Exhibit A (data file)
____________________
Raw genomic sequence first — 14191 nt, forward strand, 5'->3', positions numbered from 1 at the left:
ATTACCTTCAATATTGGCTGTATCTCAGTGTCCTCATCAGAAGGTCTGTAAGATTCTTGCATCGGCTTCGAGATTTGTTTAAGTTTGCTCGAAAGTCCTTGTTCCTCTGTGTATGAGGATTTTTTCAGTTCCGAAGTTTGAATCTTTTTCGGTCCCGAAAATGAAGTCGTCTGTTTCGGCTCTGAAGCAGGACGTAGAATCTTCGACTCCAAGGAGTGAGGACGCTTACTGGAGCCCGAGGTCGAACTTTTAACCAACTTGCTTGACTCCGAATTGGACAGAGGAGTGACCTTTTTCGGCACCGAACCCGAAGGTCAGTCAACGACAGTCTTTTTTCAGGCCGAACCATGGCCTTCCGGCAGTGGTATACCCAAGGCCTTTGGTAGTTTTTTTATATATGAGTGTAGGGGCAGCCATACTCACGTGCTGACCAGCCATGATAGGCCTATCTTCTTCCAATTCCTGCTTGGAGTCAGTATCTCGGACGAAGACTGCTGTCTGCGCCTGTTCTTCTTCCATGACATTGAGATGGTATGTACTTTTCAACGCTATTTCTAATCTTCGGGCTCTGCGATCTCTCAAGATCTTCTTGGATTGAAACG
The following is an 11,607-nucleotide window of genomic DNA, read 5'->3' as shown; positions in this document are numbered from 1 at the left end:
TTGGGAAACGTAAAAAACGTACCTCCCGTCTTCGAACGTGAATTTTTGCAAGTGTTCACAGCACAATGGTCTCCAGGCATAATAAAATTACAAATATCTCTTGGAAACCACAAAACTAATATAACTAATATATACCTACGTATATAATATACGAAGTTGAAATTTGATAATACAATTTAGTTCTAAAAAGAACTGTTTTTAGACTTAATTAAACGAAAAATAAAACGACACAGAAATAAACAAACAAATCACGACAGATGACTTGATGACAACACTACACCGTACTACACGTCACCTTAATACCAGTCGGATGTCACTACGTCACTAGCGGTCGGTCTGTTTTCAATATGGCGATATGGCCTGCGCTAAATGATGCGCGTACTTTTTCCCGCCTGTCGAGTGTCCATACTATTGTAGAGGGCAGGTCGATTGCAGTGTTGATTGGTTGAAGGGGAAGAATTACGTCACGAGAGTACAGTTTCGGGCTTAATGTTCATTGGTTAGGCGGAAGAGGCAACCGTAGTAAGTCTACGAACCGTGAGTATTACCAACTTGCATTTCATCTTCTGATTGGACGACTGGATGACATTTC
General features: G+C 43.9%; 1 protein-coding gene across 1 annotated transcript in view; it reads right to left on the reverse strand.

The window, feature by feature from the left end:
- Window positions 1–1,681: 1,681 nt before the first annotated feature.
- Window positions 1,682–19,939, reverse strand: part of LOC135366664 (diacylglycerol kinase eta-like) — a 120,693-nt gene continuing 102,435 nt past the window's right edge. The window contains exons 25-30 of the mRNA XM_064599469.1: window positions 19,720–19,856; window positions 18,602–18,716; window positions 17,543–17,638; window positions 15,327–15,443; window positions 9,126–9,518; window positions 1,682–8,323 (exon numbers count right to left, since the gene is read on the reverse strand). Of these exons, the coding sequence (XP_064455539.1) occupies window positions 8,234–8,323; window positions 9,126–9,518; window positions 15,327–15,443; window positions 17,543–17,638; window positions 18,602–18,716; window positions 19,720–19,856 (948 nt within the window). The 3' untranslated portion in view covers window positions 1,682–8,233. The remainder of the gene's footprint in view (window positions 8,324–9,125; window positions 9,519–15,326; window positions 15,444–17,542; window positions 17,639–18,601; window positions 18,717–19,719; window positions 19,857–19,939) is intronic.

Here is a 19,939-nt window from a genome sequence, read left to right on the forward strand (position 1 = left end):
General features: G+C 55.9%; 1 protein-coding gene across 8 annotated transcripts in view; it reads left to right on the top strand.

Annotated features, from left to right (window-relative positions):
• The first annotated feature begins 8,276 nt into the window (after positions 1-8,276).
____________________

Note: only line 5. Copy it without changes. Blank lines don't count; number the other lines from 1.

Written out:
General features: G+C 43.9%; 1 protein-coding gene across 1 annotated transcript in view; it reads right to left on the reverse strand.